In the book 'I Told Me So', Gregg Elshof takes a look at self-deception techniques from a Christian perspective. He argues (I think, rightly) that we find it hard in our culture to accept that we might be able to successfully deceive ourselves because we place such a high value on personal honesty and authenticity. In fact, that because we value these things so highly we are more prone to self-deception since there is a high personal cost involved in being exposed as inauthentic. In other words because we have such a high vested interest in not being self-deceivers, we are prone to deceiving ourselves about our own self-deception!

It makes sense that a similar logic would play out when we have such a high vested interest in being coolly reasoned, critically aware persons. Because it would hurt so much to see ourselves as less than fully rational, and for other people to see that too, we rationalise away the evidence that we are rationalising! The more we care about being rational the harder it is to see that we're being irrational.

Is this a license to be truly unconcerned with rational thinking? Certainly not. It is not good to be irrational. It is not good to believe falsely. Not only does truth seem good for its own sake, but there can also be harmful consequences to having incorrect beliefs (if you think a cliff edge is actually a continuous piece of land and you try to walk on it, you'll be in trouble!) The corrective is not to abandon a concern for rationality, but to be more honest and humble about the rational shortcomings of all of us. We need to stop demonising irrationality as the unforgivable sin. From a purely Christian perspective, we need to understand that our sinful nature does not stop short of our rationality, but that we all lack intellectual virtues. We need to cultivate an environment where people actually feel free to confess their irrationality as well as their adultery or alcoholism. We need to extend some grace.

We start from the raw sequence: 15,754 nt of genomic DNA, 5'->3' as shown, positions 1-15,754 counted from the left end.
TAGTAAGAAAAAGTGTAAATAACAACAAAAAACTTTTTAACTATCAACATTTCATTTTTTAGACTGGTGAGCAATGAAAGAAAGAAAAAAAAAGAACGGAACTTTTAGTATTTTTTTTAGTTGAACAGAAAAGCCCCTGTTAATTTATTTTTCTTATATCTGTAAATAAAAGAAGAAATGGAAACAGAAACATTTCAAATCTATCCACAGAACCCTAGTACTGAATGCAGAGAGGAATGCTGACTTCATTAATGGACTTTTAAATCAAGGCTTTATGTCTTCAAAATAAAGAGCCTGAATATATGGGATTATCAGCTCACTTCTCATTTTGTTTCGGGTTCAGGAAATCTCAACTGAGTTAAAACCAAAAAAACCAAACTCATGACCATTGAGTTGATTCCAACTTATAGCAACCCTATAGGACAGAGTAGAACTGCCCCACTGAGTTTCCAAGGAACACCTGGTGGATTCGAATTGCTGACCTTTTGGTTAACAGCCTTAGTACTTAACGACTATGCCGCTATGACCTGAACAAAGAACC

The results can only be positive. Not only will we be more able to see the rational shortcomings in ourselves and so improve upon them, but we leave space for people to admit that they have been wrong. How much harder do we make it for people to change their worldview when we place such a high social penalty on being imperfect thinkers? Although I think this is advice Christians need to heed, I dare say that atheist communities may need it especially. So much of the atheist self-image seems built on being rational and so much of their vitriol against Christians involves accusations of delusion. This sort of environment produces a very high cost for seeing rational weakness in yourself and your ideological position and thus places one at very high risk of self-deception. An atheist community that really cares about honest rational enquiry ought to make it easier for these values to be practised.

In the interest of being contributive toward a change in cultural attitude, allow me to make a confession: I don't think my conversion to Christianity was perfectly rational. For a long time I interpreted my conversion as the result of a simple “going where the evidence leads” conclusion. Having read about self-deception techniques and cognitive bias, and spotting them in myself, I cannot sustain that picture (our own interpretations of why we believe things are often wrong). And to be honest, that's been painful to admit to myself. I studied philosophy, an intellectual discipline. Many of my peers see me as a smart person. I have a high vested interest in being rational.